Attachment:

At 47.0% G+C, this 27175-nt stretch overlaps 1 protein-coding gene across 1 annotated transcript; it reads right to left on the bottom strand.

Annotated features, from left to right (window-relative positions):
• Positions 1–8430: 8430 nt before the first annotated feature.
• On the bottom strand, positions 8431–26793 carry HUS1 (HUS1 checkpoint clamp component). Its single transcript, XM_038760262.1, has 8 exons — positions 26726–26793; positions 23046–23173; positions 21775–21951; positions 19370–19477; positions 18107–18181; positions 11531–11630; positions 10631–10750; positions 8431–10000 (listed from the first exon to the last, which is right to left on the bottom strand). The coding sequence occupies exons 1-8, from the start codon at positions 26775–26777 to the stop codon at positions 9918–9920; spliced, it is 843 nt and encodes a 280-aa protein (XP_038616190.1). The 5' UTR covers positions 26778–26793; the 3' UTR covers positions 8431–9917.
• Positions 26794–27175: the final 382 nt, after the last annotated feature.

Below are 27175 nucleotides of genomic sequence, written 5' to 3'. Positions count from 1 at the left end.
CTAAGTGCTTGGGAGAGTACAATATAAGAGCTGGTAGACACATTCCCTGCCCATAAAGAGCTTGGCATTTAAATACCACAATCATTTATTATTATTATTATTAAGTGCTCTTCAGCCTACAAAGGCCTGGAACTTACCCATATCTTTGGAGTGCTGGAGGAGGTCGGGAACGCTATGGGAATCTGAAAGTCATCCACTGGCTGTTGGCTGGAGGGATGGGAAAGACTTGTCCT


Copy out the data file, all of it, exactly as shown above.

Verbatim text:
At 47.0% G+C, this 27175-nt stretch overlaps 1 protein-coding gene across 1 annotated transcript; it reads right to left on the bottom strand.

Annotated features, from left to right (window-relative positions):
• Positions 1–8430: 8430 nt before the first annotated feature.
• On the bottom strand, positions 8431–26793 carry HUS1 (HUS1 checkpoint clamp component). Its single transcript, XM_038760262.1, has 8 exons — positions 26726–26793; positions 23046–23173; positions 21775–21951; positions 19370–19477; positions 18107–18181; positions 11531–11630; positions 10631–10750; positions 8431–10000 (listed from the first exon to the last, which is right to left on the bottom strand). The coding sequence occupies exons 1-8, from the start codon at positions 26775–26777 to the stop codon at positions 9918–9920; spliced, it is 843 nt and encodes a 280-aa protein (XP_038616190.1). The 5' UTR covers positions 26778–26793; the 3' UTR covers positions 8431–9917.
• Positions 26794–27175: the final 382 nt, after the last annotated feature.

Below are 27175 nucleotides of genomic sequence, written 5' to 3'. Positions count from 1 at the left end.
CTAAGTGCTTGGGAGAGTACAATATAAGAGCTGGTAGACACATTCCCTGCCCATAAAGAGCTTGGCATTTAAATACCACAATCATTTATTATTATTATTATTAAGTGCTCTTCAGCCTACAAAGGCCTGGAACTTACCCATATCTTTGGAGTGCTGGAGGAGGTCGGGAACGCTATGGGAATCTGAAAGTCATCCACTGGCTGTTGGCTGGAGGGATGGGAAAGACTTGTCCT